Hill loved golf, but he competed in track and field in the spring instead, wanting to increase his speed. Highland's 2009 yearbook depicts him only in athletics, other than his senior photo. Preparing for Stanford, he immersed himself in demanding classes, including honors anatomy, AP English and AP calculus.
He never made it to Stanford. Hill left for an LDS Church mission to Australia, believing he could come back and start at Stanford in January 2012, only to learn that the school does not allow mid-year enrollment. On his way home, changing planes in Los Angeles, he heard that quarterback Jake Heaps was transferring from BYU. That development cemented Hill's move to Provo, after the Cougars were late in pursuing him in high school.
"I hope they thank their lucky stars every day that they got that guy," said Brandon Doman, BYU's former offensive coordinator.
Doman lost his job after Hill's freshman season, which included the episode when a sideline mixup caused Hill to run the ball unnecessarily with the clock running down against Utah State. An injury to his left knee, caused by USU safety Brian Suite's tackle, ended his season. Almost exactly two years later, Suite dragged down a scrambling Hill, whose left leg was broken.
In the LaVell Edwards Stadium stands, Hill's parents were crushed. "Our hearts just hit our shoes," Doug Hill said. "It wasn't just us. You could feel the air go out of the stadium."
The injury came two days after Mariani concluded an interview in Pocatello by saying how he wished BYU would emphasize Hill's pocket passing skills. That's likely to happen in 2015.
Partly based on Christian Stewart's fill-in work last season, Anae believes BYU is "totally capable" of averaging 300 passing yards. Hill was completing 66.7 percent of his passes before his injury, a big improvement from the previous season, and quarterbacks coach Jason Beck expects that level of accuracy to continue.
Nine months later, Hill has recovered, physically and emotionally. Being married to the former Emily Nixon (a sister of ex-BYU linebacker David Nixon) and completing the junior core of BYU's finance program have added to his maturity, aiding his comeback.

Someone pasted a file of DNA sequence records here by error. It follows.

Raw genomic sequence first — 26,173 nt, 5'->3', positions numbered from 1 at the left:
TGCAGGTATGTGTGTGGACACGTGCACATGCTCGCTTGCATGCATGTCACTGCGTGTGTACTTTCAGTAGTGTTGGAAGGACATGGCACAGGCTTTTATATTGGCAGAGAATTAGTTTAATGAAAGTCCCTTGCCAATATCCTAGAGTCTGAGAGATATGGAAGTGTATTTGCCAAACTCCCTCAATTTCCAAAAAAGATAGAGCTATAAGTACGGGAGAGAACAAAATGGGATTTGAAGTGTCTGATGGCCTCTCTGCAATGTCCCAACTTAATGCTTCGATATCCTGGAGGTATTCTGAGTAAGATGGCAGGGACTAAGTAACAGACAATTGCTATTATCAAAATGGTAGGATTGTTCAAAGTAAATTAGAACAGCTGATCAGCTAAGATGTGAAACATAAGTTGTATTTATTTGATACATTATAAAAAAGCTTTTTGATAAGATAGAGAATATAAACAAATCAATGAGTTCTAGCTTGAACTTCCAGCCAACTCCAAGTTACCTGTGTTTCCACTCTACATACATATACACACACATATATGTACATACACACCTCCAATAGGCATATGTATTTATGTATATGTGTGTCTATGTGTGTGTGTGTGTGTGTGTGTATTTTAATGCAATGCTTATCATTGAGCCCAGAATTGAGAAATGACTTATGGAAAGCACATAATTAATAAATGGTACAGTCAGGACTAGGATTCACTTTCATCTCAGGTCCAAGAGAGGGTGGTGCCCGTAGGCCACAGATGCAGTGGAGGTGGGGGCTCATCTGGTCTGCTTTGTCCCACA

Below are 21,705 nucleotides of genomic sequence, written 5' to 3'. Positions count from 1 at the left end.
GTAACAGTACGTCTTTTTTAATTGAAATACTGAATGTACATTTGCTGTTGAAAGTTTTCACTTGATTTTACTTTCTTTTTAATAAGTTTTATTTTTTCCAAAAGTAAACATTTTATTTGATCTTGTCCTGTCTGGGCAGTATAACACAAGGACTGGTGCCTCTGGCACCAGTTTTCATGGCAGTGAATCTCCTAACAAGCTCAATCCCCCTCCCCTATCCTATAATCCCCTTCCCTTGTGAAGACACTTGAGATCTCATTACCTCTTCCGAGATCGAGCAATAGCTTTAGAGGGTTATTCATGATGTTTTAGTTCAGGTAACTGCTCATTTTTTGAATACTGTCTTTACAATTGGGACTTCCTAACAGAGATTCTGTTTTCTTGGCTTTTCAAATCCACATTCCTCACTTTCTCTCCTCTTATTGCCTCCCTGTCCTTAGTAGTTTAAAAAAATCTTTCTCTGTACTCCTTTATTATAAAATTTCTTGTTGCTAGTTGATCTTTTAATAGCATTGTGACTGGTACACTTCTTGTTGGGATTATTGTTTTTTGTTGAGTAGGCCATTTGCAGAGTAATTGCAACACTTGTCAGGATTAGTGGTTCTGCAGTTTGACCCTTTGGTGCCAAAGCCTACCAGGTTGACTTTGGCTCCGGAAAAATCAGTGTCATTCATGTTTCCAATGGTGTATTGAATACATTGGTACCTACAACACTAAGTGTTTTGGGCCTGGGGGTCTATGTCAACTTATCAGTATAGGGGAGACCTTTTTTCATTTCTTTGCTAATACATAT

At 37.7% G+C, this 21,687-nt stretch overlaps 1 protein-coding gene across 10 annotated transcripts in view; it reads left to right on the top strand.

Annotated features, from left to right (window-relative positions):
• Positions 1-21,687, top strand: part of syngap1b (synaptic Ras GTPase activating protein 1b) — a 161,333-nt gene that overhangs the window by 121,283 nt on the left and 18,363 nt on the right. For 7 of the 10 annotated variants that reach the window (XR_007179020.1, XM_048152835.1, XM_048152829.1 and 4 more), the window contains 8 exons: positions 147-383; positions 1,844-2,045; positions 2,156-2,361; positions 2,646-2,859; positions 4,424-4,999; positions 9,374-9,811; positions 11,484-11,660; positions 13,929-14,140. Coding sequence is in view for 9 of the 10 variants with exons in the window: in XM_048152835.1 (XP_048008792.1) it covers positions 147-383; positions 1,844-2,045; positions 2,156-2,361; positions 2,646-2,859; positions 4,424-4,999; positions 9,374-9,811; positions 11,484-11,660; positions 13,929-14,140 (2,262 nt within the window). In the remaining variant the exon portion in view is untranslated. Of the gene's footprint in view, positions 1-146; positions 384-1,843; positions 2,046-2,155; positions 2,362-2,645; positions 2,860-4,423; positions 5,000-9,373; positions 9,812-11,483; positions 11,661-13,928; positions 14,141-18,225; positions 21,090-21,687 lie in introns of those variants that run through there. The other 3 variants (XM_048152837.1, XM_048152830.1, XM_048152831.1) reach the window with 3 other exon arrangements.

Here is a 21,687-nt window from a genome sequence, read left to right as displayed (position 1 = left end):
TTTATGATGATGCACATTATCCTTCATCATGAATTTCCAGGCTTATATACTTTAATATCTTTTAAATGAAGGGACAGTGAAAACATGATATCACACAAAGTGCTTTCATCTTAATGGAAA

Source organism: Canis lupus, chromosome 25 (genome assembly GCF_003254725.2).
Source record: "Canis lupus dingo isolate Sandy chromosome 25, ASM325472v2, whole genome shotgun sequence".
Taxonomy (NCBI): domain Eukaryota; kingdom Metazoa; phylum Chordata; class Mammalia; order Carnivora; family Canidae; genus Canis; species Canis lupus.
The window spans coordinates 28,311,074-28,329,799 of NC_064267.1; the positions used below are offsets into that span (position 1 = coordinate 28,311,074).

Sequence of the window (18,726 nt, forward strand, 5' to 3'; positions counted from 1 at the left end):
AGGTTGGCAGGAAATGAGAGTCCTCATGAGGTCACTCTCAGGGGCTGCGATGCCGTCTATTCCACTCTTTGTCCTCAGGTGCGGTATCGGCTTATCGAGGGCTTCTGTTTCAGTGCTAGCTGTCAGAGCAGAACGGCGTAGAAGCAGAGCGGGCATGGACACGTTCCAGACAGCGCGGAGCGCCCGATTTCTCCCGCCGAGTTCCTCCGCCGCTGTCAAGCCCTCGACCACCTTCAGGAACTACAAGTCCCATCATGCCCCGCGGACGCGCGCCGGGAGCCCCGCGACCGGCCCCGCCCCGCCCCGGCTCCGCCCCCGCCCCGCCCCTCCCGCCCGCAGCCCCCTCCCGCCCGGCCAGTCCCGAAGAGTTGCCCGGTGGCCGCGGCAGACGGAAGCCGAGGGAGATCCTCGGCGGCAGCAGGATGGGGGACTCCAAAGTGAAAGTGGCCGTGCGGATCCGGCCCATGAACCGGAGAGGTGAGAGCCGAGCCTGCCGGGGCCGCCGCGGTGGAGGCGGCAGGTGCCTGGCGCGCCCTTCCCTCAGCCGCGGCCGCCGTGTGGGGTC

"There's stages, right? Stages where it hits you harder than others. … You can choose to be bitter or you can choose to say, 'Hey, this sucks, but let's make the most of it,' " Hill said.
Through it all, while missing 15 of BYU's past 33 games, Hill has discovered that "my biggest asset is my brain." Not his legs, or his right arm, although he hopes they'll take him into the NFL. A career in the finance industry awaits him, but only after he has pursued all that football can offer.
"I've got another year to showcase what I can do as an athlete and as a quarterback and as a BYU football team," he said, "so let's make the most of it."
About Taysom Hill
Born • Aug. 23, 1990, in Pocatello, Idaho. If BYU plays in the 2015 Hawaii Bowl on Christmas Eve, Hill will become the oldest quarterback in BYU history at 25 years, 4 months and 1 day. John Beck was 25 years, 4 months old in the 2006 Las Vegas Bowl.
Wife • Emily, sister of former BYU linebacker David Nixon. Three of Emily's sisters married BYU football players: Larry Harmer (DL, 1993-95), Neal Daley (LB, 1993-95) and Craig Bills (DB, 2009-14).
Siblings' college athletic careers • Jordan, Arizona State defensive lineman; Dexter, Northern Iowa/Dixie State University quarterback; Celeste, Western Wyoming JC basketball player.
High school • Highland, Pocatello. The school's most famous alumnus is former NFL running back Merrill Hoge, whose son, Beau, is an incoming BYU quarterback from Kentucky. Hoge's nephew, Tristen, is an offensive lineman who led Highland to the 2014 state championship and signed with Notre Dame.
Numbers • Hill wore No. 3 in football and basketball at Highland. Senior quarterback James Lark held that number at BYU in 2012, so Hill switched to No. 4.
2008 season • Highland went unbeaten in Idaho, but lost 38-33 to Logan, quarterbacked by Jeff Manning, and 34-21 to Grant Union of California, led by running back Devontae Butler's 133 yards and three touchdowns on 12 carries. He's now known as Devontae Booker, Utah's All-Pac-12 player. Highland beat Eagle 28-7 for the state championship.
Recruitment • Hill initially signed with Stanford, but never enrolled at the school. BYU will visit former Stanford coach Jim Harbaugh's Michigan team on Sept. 26.